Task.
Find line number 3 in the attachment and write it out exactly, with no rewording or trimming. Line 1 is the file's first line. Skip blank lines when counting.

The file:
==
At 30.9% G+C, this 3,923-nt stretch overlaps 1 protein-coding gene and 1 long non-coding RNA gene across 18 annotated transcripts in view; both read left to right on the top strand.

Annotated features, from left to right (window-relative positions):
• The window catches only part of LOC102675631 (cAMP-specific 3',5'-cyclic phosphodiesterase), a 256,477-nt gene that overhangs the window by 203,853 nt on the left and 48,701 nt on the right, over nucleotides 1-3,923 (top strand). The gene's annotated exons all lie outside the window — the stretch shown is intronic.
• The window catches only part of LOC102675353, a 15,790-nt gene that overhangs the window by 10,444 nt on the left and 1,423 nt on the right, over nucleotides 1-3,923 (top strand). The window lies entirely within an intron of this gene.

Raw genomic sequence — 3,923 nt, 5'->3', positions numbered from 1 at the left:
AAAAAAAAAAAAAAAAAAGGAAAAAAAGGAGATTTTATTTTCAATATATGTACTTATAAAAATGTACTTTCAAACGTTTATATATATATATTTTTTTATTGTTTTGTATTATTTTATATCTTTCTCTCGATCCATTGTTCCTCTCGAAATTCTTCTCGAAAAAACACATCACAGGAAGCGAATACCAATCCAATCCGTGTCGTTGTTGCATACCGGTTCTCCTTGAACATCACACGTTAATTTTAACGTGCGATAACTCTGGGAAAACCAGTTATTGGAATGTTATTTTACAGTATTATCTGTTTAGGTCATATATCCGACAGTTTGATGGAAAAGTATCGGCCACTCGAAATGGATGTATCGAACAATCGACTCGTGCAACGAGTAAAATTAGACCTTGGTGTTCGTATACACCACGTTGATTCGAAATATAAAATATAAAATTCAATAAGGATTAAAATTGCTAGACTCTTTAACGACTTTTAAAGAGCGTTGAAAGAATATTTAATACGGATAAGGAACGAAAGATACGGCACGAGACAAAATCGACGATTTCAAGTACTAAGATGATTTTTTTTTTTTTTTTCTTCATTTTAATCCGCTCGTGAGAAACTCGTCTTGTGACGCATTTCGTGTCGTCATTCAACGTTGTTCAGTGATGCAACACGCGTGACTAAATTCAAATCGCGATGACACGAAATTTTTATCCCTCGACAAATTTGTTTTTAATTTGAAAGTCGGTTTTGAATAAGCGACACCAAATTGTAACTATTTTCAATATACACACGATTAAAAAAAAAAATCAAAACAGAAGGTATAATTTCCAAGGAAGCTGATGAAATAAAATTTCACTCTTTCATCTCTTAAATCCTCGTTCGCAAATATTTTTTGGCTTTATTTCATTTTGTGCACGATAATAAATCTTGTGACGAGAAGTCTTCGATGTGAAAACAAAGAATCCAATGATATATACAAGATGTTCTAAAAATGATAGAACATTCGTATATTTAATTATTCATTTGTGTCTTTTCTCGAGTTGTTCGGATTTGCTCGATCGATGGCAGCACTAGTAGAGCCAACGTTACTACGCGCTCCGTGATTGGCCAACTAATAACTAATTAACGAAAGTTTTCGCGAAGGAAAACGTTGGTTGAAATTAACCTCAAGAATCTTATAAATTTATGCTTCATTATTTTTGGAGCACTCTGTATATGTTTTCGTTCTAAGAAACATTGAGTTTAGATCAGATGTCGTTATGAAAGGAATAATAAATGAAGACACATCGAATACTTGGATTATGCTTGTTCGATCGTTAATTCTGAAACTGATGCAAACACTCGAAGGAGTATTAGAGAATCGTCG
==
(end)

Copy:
• The window catches only part of LOC102675631 (cAMP-specific 3',5'-cyclic phosphodiesterase), a 256,477-nt gene that overhangs the window by 203,853 nt on the left and 48,701 nt on the right, over nucleotides 1-3,923 (top strand). The gene's annotated exons all lie outside the window — the stretch shown is intronic.